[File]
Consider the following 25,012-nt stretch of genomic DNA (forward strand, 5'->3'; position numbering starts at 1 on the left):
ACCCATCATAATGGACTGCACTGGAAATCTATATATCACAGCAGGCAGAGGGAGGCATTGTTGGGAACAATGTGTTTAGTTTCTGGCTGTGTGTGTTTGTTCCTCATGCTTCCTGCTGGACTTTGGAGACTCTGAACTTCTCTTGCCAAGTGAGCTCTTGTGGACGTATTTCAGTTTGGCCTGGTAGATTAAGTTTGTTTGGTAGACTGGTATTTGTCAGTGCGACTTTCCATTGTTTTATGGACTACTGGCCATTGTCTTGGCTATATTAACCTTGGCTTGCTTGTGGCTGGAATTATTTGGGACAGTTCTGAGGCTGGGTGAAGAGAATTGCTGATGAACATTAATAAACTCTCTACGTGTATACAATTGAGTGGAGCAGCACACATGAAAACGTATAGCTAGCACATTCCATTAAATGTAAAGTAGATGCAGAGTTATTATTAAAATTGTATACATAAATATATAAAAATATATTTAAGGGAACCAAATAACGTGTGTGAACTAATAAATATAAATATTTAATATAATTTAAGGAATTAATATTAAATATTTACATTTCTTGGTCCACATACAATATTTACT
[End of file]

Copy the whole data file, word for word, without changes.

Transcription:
Consider the following 25,012-nt stretch of genomic DNA (forward strand, 5'->3'; position numbering starts at 1 on the left):
ACCCATCATAATGGACTGCACTGGAAATCTATATATCACAGCAGGCAGAGGGAGGCATTGTTGGGAACAATGTGTTTAGTTTCTGGCTGTGTGTGTTTGTTCCTCATGCTTCCTGCTGGACTTTGGAGACTCTGAACTTCTCTTGCCAAGTGAGCTCTTGTGGACGTATTTCAGTTTGGCCTGGTAGATTAAGTTTGTTTGGTAGACTGGTATTTGTCAGTGCGACTTTCCATTGTTTTATGGACTACTGGCCATTGTCTTGGCTATATTAACCTTGGCTTGCTTGTGGCTGGAATTATTTGGGACAGTTCTGAGGCTGGGTGAAGAGAATTGCTGATGAACATTAATAAACTCTCTACGTGTATACAATTGAGTGGAGCAGCACACATGAAAACGTATAGCTAGCACATTCCATTAAATGTAAAGTAGATGCAGAGTTATTATTAAAATTGTATACATAAATATATAAAAATATATTTAAGGGAACCAAATAACGTGTGTGAACTAATAAATATAAATATTTAATATAATTTAAGGAATTAATATTAAATATTTACATTTCTTGGTCCACATACAATATTTACT